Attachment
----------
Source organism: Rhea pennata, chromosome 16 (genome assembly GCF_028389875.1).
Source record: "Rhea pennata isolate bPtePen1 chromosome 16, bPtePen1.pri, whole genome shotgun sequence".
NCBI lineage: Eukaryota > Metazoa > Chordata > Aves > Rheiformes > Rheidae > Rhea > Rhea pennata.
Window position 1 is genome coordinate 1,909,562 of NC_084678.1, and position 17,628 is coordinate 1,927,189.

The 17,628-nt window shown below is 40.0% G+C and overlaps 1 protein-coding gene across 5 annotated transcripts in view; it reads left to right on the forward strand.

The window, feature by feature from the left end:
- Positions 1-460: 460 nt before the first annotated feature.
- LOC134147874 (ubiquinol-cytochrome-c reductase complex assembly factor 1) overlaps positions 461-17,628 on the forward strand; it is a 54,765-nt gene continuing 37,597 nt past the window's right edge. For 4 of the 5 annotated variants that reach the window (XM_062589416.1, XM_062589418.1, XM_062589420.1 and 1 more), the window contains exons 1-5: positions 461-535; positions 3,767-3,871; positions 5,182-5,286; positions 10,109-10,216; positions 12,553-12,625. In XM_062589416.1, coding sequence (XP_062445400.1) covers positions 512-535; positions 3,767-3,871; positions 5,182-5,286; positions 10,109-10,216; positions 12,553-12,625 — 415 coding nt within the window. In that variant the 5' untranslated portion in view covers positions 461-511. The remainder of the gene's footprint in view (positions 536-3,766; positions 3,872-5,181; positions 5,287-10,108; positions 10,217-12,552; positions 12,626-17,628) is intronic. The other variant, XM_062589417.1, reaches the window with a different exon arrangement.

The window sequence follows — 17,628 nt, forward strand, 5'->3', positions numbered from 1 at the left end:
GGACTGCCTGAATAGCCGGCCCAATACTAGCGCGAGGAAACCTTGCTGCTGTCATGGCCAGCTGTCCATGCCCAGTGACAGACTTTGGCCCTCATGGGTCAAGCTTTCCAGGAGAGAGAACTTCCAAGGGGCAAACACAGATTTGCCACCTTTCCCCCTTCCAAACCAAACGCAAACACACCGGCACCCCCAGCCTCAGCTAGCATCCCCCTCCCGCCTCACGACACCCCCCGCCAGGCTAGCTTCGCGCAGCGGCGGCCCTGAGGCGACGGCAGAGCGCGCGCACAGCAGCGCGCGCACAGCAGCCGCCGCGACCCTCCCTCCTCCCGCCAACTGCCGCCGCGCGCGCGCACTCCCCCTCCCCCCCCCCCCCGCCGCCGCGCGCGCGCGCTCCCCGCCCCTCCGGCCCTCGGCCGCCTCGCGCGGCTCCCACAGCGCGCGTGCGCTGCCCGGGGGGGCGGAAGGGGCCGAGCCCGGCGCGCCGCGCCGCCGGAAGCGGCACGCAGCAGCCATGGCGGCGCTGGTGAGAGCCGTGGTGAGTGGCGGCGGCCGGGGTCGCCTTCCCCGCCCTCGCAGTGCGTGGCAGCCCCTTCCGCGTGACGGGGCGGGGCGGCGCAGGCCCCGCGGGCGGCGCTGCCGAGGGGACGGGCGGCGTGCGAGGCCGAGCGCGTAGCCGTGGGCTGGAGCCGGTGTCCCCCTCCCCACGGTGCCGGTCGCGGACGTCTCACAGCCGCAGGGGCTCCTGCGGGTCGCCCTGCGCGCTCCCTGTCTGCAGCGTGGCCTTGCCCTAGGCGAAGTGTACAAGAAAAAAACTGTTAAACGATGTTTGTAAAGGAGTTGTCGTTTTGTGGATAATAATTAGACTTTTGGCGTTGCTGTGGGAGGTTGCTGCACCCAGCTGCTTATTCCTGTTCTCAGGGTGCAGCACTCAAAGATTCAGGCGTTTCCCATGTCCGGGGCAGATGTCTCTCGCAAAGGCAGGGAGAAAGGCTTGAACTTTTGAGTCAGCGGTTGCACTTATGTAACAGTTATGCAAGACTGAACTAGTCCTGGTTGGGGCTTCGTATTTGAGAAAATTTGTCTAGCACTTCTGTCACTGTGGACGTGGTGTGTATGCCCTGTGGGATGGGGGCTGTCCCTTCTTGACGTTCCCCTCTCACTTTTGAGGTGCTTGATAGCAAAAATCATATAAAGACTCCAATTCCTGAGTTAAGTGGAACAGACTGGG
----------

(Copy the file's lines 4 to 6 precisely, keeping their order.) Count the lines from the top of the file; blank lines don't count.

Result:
Window position 1 is genome coordinate 1,909,562 of NC_084678.1, and position 17,628 is coordinate 1,927,189.

The 17,628-nt window shown below is 40.0% G+C and overlaps 1 protein-coding gene across 5 annotated transcripts in view; it reads left to right on the forward strand.

The window, feature by feature from the left end: